There is very little in common between Belarus and South Africa, but during my time at the Third Lausanne Congress on World Evangelization in Capetown, South Africa in 2010, an important connection was made. There I met with Rev. Doug Birdsall, executive chairman of the Congress and well-known missions statesman. Seeing my nametag with “Peter Deyneka Russian Ministries” prominently displayed, Doug rushed to share with me the story of his conversion. To my surprise, Doug told me how, in his late teens, he gave his life to Christ through the work of the Holy Spirit and the dynamic preaching of Peter Deyneka, Sr., an immigrant from Belarus and the father of Russian Ministries’ founder, Peter Deyneka, Jr. As Doug explained, “I don’t know exactly what happened, but I know that God used that Russian man in a mighty way, calling me to serve Him.” It is remarkable to realize that the spiritual legacy of Peter Deyneka, Sr. now continues through the work of Doug Birdsall, as he directs the work of the Lausanne Congress on World Evangelization, one of the most significant evangelistic movements in the world.
Recently, however, another special event took place to celebrate the beginning of the Deyneka legacy in Dragichin, Belarus—the homeland of Peter Deyneka, Sr. It was my joy and privilege to join a special group of colleagues and friends on a trip back to where it all began. These included Anita Deyneka, former president of Russian Ministries and the wife of the late Peter, Jr., who is now dedicated to working with orphans; Ruth Deyneka Shalanko, eldest daughter of Peter Deyneka, Sr. and sister of Peter, Jr., who spent her entire life in the mission field; Wally Kulakoff, Russian Ministries’ Vice President, who delivered the keynote speech and whose life was hugely impacted by Peter Deyneka, Jr.; and Konstantin Andreyevskiy, Russian Ministries’ Coordinator for Slavic Evangelical Church Relations in North America, whose efforts helped raise the necessary funds for the event.
On May 13, 2012, the newly built Deyneka Memorial Church was dedicated in Dragichin, Belarus to commemorate the ministries of Peter Deyneka, Sr. and Peter Deyneka, Jr. It was such a joy to realize that neither the economic crisis nor religious repression in Belarus could stop the construction of this church or local Christians from overfilling the church on the day of dedication. It was very moving when Ruth Deyneka Shalanko spoke to the congregation and shared how her dad, as a young man of 15, left Belarus for America in order to earn money for his poor family who was on the brink of starvation. While living in Chicago, Peter Deyneka, Sr. visited Moody Church and heard the gospel there for the first time. Filled with joy over his newfound faith, Peter, Sr. returned to his homeland to share the spiritual “bread of life” with his family, only to find that 7 out of 9 siblings had already died from starvation and that his father had also died months before. As Ruth shared, Peter, Sr. was sent to America to find physical bread, but he found eternal bread instead. He then felt an obligation, a call from God, to bring this “eternal bread” to his homeland.
It was wonderful to have other ministry colleagues from Russia, Belarus and Ukraine join us in the place where it all began. Together we were able to dedicate the Deyneka Memorial Church and thank God for His wonderful servants, Peter, Sr. and Peter, Jr., who set a great example for all of us, as they invested their entire lives into the expansion of God’s Kingdom in this region where the gospel is needed now more than ever before. As a result of the ministry of the Deynekas, thousands, if not millions, of Bibles and New Testaments were printed and distributed and tens of millions of people heard the gospel over the radio programs started by Peter, Sr. and Peter, Jr. It was great to have Nick Leonovich with us, representing the Slavic Gospel Association (SGA), who spoke at the end of the dedication service, reminding the congregation of the enormous contribution that radio made in spreading the gospel. Nick had worked with the Deynekas for many years, preaching the gospel to people behind the Iron Curtain through the ministry of radio.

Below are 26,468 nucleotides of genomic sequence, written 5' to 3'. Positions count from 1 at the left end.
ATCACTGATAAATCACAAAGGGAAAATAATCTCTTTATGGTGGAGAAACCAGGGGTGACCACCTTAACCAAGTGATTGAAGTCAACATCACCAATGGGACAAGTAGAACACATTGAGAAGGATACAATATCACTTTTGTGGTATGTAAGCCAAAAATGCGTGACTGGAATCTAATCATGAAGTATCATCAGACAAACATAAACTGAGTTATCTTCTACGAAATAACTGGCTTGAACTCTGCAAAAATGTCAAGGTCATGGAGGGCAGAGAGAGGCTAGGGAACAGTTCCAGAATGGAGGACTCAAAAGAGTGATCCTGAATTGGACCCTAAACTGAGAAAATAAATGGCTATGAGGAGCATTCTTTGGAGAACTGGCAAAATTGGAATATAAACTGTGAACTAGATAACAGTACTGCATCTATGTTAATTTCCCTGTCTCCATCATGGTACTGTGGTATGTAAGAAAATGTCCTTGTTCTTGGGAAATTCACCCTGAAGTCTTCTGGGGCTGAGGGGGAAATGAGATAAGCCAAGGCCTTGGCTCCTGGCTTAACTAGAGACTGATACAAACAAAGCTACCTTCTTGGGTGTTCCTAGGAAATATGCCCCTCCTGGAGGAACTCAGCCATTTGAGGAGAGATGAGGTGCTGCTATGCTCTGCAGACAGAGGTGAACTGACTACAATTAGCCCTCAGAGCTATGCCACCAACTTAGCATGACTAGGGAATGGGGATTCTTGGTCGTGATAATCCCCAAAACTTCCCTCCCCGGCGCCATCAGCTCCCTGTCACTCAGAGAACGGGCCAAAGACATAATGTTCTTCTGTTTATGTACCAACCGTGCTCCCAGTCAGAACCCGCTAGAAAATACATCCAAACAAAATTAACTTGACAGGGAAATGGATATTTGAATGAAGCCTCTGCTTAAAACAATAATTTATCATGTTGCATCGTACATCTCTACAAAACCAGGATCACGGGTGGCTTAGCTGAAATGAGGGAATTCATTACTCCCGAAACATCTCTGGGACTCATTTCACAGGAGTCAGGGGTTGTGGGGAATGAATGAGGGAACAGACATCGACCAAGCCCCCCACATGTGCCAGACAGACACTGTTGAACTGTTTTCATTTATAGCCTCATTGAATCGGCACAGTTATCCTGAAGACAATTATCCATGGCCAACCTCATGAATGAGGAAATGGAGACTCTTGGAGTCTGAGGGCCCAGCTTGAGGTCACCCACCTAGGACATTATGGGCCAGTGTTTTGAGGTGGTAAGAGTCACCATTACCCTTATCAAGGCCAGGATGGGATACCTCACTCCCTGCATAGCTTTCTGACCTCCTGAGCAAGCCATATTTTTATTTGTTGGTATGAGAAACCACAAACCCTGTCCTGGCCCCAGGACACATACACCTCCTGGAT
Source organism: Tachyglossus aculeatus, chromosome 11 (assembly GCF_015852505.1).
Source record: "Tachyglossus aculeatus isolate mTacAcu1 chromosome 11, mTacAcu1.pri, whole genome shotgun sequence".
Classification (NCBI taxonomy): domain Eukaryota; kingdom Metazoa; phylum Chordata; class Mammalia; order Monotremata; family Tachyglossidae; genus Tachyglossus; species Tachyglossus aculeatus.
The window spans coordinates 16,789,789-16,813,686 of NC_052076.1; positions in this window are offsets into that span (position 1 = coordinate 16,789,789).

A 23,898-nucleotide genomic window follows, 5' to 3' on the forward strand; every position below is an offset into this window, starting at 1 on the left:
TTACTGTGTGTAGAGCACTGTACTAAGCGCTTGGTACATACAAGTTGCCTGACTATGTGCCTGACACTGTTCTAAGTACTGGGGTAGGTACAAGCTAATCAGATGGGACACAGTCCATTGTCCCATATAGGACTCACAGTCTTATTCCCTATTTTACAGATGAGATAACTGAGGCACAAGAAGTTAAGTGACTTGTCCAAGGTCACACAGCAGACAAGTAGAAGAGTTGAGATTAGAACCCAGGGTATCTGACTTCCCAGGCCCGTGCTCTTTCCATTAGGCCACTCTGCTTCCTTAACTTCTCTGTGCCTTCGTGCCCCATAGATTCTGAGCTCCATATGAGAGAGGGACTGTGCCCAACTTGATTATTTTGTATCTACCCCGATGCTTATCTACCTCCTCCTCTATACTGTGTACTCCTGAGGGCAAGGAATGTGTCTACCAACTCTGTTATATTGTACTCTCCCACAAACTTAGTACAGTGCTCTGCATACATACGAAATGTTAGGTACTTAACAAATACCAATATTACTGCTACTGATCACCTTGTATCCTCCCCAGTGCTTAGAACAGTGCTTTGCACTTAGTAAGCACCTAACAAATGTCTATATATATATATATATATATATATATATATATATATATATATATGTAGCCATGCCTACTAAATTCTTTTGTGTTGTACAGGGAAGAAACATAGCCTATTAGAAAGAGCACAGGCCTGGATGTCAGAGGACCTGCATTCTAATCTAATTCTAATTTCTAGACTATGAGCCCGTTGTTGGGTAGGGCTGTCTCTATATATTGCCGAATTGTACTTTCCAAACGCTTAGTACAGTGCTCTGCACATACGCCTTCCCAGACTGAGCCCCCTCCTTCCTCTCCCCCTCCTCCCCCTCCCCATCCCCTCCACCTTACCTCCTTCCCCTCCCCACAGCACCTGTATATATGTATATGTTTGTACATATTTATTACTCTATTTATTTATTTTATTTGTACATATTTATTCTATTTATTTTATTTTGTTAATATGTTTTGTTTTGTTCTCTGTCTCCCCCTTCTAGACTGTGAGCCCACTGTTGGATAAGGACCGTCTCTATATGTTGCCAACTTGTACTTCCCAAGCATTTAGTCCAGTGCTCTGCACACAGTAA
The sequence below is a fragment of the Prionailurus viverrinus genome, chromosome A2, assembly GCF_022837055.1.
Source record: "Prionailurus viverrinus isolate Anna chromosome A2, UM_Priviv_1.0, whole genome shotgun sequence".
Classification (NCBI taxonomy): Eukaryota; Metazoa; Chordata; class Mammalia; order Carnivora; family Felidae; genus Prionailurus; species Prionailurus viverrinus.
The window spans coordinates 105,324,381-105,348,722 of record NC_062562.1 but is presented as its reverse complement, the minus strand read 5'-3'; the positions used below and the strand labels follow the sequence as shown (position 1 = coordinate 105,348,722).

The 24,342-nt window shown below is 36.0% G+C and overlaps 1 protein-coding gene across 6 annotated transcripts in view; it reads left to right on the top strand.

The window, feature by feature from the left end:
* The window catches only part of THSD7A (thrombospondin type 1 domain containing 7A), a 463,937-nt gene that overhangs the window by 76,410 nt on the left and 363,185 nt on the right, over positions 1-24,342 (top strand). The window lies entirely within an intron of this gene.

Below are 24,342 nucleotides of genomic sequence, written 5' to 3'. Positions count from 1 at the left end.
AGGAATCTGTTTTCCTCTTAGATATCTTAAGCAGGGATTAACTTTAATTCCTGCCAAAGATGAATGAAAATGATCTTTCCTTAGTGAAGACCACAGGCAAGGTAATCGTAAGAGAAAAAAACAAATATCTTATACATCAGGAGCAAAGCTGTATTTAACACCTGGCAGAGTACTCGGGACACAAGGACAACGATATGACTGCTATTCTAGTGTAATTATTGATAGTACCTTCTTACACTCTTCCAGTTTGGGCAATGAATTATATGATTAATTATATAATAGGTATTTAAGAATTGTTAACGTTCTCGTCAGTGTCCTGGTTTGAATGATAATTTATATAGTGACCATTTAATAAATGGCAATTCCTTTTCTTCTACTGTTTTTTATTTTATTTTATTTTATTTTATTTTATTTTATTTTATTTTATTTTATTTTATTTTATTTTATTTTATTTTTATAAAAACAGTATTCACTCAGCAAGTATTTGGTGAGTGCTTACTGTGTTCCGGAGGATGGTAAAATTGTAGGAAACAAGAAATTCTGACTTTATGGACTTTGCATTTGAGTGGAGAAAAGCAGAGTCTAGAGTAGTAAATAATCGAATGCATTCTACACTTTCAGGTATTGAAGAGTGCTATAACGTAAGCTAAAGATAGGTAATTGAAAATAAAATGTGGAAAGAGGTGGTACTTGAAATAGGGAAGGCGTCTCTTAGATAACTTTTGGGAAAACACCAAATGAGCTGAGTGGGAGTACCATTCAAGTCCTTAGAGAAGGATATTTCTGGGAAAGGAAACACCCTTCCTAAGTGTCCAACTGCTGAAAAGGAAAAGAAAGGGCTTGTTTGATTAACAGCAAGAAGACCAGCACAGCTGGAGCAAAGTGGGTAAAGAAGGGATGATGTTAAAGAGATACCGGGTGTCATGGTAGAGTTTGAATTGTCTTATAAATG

After the dedication service, a special prayer was offered near a replica of the original Deyneka log home that stands on the grounds of the newly built Deyneka Memorial Church. This log home will serve as both a museum and a library for the community, inspiring generations to come.
When Ruth Deyneka Shalanko first entered the log home, she was welcomed by Nikolai, the young pastor of the Deyneka Memorial Church, and his wife, Vera, who presented her with the traditional gift of a loaf of bread and a hand-embroidered Belarus towel. Her face beamed as she stepped over the threshold and commented, “I think this is just the beginning!” I couldn’t agree more with Ruth’s words. As we remember the past and celebrate the lives and examples of Peter, Sr. and Peter, Jr., we must also train the Next Generation of Christian leaders for the future—those who will continue the legacy of the Deynekas and share the gospel with contemporary society, despite any challenges or difficulties they may face.
I am grateful to all of you—Russian Ministries’ partners and friends—who are helping us to train and equip the Next Generation of Christian leaders so they can continue effectively preaching the gospel, transforming their communities and nations for Christ.
Visit our Facebook page for a full gallery of photos from this event.